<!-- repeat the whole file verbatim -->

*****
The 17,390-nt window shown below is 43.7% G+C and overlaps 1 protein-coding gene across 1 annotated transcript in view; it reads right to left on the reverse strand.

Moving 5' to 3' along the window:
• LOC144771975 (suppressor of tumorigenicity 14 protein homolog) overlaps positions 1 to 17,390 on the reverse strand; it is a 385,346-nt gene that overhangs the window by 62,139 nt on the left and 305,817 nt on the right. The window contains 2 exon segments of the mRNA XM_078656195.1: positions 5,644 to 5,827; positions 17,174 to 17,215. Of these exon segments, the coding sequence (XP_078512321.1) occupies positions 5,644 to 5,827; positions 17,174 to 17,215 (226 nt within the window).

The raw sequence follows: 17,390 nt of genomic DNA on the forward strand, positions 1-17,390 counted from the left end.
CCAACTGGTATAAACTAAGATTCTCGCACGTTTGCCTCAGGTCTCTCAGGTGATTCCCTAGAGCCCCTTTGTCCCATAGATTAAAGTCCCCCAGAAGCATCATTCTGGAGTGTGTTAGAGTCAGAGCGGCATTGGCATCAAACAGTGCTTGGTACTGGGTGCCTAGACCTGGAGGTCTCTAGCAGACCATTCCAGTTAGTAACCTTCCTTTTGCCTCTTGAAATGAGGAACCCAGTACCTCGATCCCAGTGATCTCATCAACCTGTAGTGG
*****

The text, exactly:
The 17,390-nt window shown below is 43.7% G+C and overlaps 1 protein-coding gene across 1 annotated transcript in view; it reads right to left on the reverse strand.

Moving 5' to 3' along the window:
• LOC144771975 (suppressor of tumorigenicity 14 protein homolog) overlaps positions 1 to 17,390 on the reverse strand; it is a 385,346-nt gene that overhangs the window by 62,139 nt on the left and 305,817 nt on the right. The window contains 2 exon segments of the mRNA XM_078656195.1: positions 5,644 to 5,827; positions 17,174 to 17,215. Of these exon segments, the coding sequence (XP_078512321.1) occupies positions 5,644 to 5,827; positions 17,174 to 17,215 (226 nt within the window).

The raw sequence follows: 17,390 nt of genomic DNA on the forward strand, positions 1-17,390 counted from the left end.
CCAACTGGTATAAACTAAGATTCTCGCACGTTTGCCTCAGGTCTCTCAGGTGATTCCCTAGAGCCCCTTTGTCCCATAGATTAAAGTCCCCCAGAAGCATCATTCTGGAGTGTGTTAGAGTCAGAGCGGCATTGGCATCAAACAGTGCTTGGTACTGGGTGCCTAGACCTGGAGGTCTCTAGCAGACCATTCCAGTTAGTAACCTTCCTTTTGCCTCTTGAAATGAGGAACCCAGTACCTCGATCCCAGTGATCTCATCAACCTGTAGTGG